“Stewart Milne is trying to minimise waste and downtime as much as possible, developing advanced process scheduling to make their operations more slick.”
Ben said some of the challenges housebuilders currently face relate to coordination of deliveries and logistical elements, especially on projects involving a large number of subcontractors.
“Deliveries can be late,” he said. “It’s not really a ‘just in time’ model that most housebuilders and construction companies operate. Because of the nature of the business model, many housebuilders use lots of different subcontractors so it’s not perhaps as integrated as it could be.
“As well as that, you’ve also got issues to do with bad weather and other things that are outside the control of companies.”
When it comes to current methods of measuring productivity, Ben admits it is a “fairly complex” process. “that’s where assistance from the Innovation Centre and the university comes in,” he added. “We can help companies analyse one-stage removed from their teams. Their teams are fully involved in the process but the monitoring and analysis in the hands of an independent partner – that being the university in this case.
“Following on from work that’s been done in this area across the UK at different housebuilding sites, it is our intention that this project with Stewart Milne acts as a a forerunner to help other housebuilders – smaller players in particular - improve their onsite efficiency and productivity”. Ben said the findings will be disseminated to the wider industry. He hopes the initiative will inspire other companies to come forward and express an interest in taking part in innovative projects.
“Stewart Milne is acting as a flag bearer for this initiative and will share their experiences and the benefits they’ve realised from doing all this work . There will be an event at the end of this project where other housebuilders will be invited along to see the outcomes and note an interest in exploring these areas themselves with help of CSIC and partners.”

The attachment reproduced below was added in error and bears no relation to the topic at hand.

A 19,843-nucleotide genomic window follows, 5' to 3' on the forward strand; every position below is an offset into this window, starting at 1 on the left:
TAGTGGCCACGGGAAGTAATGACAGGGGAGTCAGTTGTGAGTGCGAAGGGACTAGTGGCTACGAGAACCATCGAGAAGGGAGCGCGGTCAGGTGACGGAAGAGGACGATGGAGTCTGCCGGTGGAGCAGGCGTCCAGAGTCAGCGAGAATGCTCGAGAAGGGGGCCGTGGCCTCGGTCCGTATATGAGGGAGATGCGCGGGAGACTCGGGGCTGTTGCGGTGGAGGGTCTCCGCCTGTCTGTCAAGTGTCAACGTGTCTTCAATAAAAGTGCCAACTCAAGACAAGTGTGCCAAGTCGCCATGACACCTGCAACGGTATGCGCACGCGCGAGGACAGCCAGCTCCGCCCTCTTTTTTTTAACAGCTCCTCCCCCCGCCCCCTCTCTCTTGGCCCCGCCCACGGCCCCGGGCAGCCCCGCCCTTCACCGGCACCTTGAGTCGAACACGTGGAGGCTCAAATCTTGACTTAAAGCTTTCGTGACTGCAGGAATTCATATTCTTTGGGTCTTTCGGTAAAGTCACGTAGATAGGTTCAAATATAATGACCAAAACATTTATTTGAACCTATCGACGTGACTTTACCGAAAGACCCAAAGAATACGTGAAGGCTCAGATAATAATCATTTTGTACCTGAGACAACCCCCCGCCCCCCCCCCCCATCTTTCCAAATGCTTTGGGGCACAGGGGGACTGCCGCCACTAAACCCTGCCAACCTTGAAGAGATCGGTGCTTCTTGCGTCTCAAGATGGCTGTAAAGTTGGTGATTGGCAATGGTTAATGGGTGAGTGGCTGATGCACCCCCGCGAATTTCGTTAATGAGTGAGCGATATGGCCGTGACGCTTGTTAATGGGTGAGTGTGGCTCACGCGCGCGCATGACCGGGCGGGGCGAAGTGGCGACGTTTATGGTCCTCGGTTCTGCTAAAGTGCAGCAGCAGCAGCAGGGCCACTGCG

“We’re keen to speak to any construction business who is interested in innovating, improving their processes or reducing their costs. There are lots of different ways we can potentially help, including using our unique Innovation Factory facility and through our ability to call upon 13 universities, some of the expertise and latest skills the universities have is ideal for those type of companies - both technical and non-technical specialisms.”
Stewart Dalgarno, director of product development at Stewart Milne Group said, “Site productivity is very important to the growth plans of the Stewart Milne Group and the future efficiency of our housing delivery approach. We have carried out previous research on our sites, identifying productivity opportunities and developed improved products and systems to exploit this. This project should allow us to take this to the next level, and also to share the findings, monitoring and benchmark our methodology with others in the sector. Improved productivity is good news for the industry, the end customer and the economy as a whole.”
Featured in Project Scotland, October 2018